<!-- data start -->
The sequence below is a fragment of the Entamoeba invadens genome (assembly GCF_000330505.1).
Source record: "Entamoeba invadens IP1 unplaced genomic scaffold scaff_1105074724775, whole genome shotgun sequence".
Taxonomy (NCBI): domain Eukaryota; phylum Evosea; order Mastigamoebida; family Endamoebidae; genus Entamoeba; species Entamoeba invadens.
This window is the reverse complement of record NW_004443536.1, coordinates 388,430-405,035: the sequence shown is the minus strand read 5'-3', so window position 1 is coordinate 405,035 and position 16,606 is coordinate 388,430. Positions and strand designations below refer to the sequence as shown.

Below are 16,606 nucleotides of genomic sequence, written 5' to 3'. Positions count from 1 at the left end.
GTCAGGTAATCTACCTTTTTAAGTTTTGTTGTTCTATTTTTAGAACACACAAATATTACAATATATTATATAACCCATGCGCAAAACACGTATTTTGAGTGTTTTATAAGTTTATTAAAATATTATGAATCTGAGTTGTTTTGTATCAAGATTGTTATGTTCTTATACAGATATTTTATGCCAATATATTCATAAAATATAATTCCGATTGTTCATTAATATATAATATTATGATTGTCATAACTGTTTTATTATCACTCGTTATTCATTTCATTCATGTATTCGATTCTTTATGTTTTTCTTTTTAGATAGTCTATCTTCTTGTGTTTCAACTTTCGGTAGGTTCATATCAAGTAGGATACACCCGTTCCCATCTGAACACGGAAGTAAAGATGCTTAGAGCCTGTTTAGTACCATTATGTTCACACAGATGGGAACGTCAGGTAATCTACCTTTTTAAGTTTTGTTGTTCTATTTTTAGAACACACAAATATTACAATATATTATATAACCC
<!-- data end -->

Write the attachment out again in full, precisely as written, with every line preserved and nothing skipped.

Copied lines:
The sequence below is a fragment of the Entamoeba invadens genome (assembly GCF_000330505.1).
Source record: "Entamoeba invadens IP1 unplaced genomic scaffold scaff_1105074724775, whole genome shotgun sequence".
Taxonomy (NCBI): domain Eukaryota; phylum Evosea; order Mastigamoebida; family Endamoebidae; genus Entamoeba; species Entamoeba invadens.
This window is the reverse complement of record NW_004443536.1, coordinates 388,430-405,035: the sequence shown is the minus strand read 5'-3', so window position 1 is coordinate 405,035 and position 16,606 is coordinate 388,430. Positions and strand designations below refer to the sequence as shown.

Below are 16,606 nucleotides of genomic sequence, written 5' to 3'. Positions count from 1 at the left end.
GTCAGGTAATCTACCTTTTTAAGTTTTGTTGTTCTATTTTTAGAACACACAAATATTACAATATATTATATAACCCATGCGCAAAACACGTATTTTGAGTGTTTTATAAGTTTATTAAAATATTATGAATCTGAGTTGTTTTGTATCAAGATTGTTATGTTCTTATACAGATATTTTATGCCAATATATTCATAAAATATAATTCCGATTGTTCATTAATATATAATATTATGATTGTCATAACTGTTTTATTATCACTCGTTATTCATTTCATTCATGTATTCGATTCTTTATGTTTTTCTTTTTAGATAGTCTATCTTCTTGTGTTTCAACTTTCGGTAGGTTCATATCAAGTAGGATACACCCGTTCCCATCTGAACACGGAAGTAAAGATGCTTAGAGCCTGTTTAGTACCATTATGTTCACACAGATGGGAACGTCAGGTAATCTACCTTTTTAAGTTTTGTTGTTCTATTTTTAGAACACACAAATATTACAATATATTATATAACCC